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Identification of possible genetic polymorphisms involved in cancer cachexia: a systematic review
- TAN, BENJAMIN H. L., ROSS, JAMES A., KAASA, STEIN, SKORPEN, FRANK, FEARON, KENNETH C. H., ,
- Journal of genetics 2011 v.90 no.1 pp. 165-177
- appetite, biochemical pathways, biomarkers, cachexia, computer software, databases, experimental design, genes, genetic polymorphism, genetic variation, inflammation, interleukin-6, muscles, systematic review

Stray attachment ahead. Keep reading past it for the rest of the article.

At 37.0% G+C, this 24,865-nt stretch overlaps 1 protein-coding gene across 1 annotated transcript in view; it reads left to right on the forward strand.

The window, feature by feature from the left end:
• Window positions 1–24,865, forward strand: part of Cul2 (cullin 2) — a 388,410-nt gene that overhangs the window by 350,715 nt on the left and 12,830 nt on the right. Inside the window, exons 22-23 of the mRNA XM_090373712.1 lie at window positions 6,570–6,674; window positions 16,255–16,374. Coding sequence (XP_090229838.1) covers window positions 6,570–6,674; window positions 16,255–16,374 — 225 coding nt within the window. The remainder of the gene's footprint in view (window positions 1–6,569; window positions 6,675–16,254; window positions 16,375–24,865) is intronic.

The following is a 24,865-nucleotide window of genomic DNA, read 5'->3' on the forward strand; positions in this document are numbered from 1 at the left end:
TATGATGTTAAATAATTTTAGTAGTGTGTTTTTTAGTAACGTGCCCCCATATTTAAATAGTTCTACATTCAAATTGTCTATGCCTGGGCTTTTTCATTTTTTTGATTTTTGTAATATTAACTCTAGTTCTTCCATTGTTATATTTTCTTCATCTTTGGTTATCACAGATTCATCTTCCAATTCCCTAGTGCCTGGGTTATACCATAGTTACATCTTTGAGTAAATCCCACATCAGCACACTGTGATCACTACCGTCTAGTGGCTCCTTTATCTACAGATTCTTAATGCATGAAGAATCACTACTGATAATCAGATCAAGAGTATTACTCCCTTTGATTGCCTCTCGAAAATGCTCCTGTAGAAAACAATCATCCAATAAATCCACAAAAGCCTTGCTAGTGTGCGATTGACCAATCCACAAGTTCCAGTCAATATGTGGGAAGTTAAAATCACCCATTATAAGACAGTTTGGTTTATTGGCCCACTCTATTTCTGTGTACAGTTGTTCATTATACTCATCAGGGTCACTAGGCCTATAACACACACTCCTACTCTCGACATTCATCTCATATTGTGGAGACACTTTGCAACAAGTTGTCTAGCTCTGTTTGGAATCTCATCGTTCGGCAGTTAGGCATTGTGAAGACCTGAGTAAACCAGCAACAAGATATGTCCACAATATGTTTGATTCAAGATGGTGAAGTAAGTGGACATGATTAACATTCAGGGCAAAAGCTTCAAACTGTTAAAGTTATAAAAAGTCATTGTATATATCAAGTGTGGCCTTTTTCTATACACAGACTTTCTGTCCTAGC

- Cancer cachexia is a polygenic and complex syndrome. Genetic variations in regulation of the inflammatory response, muscle and fat metabolic pathways, and pathways in appetite regulation are likely to contribute to the susceptibility or resistance to developing cancer cachexia. A systematic search of Medline and EmBase databases, covering 1986â2008 was performed for potential candidate genes/genetic polymorphisms relating to cancer cachexia. Related genes were then identified using pathway functional analysis software. All candidate genes were reviewed for functional polymorphisms or clinically significant polymorphisms associated with cachexia using the OMIM and GeneRIF databases. Genes with variants which had functional or clinical associations with cachexia and replicated in at least one study were entered into pathway analysis software to reveal possible network associations between genes. A total of 184 polymorphisms with functional or clinical relevance to cancer cachexia were identified in 92 candidate genes. Of these, 42 polymorphisms (in 33 genes) were replicated in more than one study with 13 polymorphisms found to influence two or more hallmarks of cachexia (i.e. inflammation, loss of fat mass and/or lean mass and reduced survival). Thirty-three genes were found to be significantly interconnected in two major networks with four genes (ADIPOQ, IL6, NFKB1 and TLR4) interlinking both networks. Selection of candidate genes and polymorphisms is a key element of multigene study design. The present study provides an initial framework to select genes/ polymorphisms for further study in cancer cachexia, and to develop their potential as susceptibility biomarkers of developing cachexia.